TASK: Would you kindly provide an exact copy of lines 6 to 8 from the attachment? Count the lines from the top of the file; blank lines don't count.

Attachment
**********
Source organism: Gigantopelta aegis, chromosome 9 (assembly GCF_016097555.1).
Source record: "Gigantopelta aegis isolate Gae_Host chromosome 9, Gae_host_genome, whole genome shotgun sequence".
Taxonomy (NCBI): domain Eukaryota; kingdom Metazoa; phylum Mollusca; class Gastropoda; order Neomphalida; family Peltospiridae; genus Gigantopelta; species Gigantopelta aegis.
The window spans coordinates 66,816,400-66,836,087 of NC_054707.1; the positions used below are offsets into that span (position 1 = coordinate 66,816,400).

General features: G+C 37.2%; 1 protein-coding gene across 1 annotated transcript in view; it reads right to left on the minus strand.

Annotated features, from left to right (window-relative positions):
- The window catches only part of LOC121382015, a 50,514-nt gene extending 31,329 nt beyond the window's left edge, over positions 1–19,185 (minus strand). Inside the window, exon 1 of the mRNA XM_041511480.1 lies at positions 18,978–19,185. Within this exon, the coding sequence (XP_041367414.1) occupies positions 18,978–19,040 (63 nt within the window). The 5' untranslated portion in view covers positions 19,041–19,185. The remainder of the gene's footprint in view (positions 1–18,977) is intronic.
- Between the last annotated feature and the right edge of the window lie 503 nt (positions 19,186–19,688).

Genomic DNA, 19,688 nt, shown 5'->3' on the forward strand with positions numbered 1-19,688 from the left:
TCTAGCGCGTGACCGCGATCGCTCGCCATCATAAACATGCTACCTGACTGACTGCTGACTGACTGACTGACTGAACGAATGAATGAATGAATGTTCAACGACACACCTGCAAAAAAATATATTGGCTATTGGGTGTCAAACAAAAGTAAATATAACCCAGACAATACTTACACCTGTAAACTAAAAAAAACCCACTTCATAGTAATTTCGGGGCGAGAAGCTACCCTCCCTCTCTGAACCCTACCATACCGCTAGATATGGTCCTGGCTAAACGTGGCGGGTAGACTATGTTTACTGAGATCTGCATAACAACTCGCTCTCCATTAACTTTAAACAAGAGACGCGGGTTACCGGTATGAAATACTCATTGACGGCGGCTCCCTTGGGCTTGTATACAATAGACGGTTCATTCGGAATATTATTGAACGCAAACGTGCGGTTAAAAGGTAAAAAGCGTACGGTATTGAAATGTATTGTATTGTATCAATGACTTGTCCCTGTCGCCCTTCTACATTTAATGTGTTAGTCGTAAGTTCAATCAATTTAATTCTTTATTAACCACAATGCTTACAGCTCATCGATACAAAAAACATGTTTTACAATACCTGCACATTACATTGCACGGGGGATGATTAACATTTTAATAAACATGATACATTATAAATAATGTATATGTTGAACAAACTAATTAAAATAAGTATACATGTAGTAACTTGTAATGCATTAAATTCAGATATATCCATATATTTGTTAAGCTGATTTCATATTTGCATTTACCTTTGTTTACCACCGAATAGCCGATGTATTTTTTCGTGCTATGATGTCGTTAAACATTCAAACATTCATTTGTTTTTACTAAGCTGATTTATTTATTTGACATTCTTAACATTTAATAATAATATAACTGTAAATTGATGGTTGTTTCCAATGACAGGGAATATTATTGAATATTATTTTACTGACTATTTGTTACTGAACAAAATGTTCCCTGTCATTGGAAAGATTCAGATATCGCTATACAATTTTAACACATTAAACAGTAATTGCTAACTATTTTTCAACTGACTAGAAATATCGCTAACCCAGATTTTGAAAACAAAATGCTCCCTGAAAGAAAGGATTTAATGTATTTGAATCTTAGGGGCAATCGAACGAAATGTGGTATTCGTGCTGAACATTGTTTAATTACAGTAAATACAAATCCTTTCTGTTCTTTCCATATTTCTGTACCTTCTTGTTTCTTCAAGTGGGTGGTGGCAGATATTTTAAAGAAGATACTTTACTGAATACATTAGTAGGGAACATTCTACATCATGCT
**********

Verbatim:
Annotated features, from left to right (window-relative positions):
- The window catches only part of LOC121382015, a 50,514-nt gene extending 31,329 nt beyond the window's left edge, over positions 1–19,185 (minus strand). Inside the window, exon 1 of the mRNA XM_041511480.1 lies at positions 18,978–19,185. Within this exon, the coding sequence (XP_041367414.1) occupies positions 18,978–19,040 (63 nt within the window). The 5' untranslated portion in view covers positions 19,041–19,185. The remainder of the gene's footprint in view (positions 1–18,977) is intronic.
- Between the last annotated feature and the right edge of the window lie 503 nt (positions 19,186–19,688).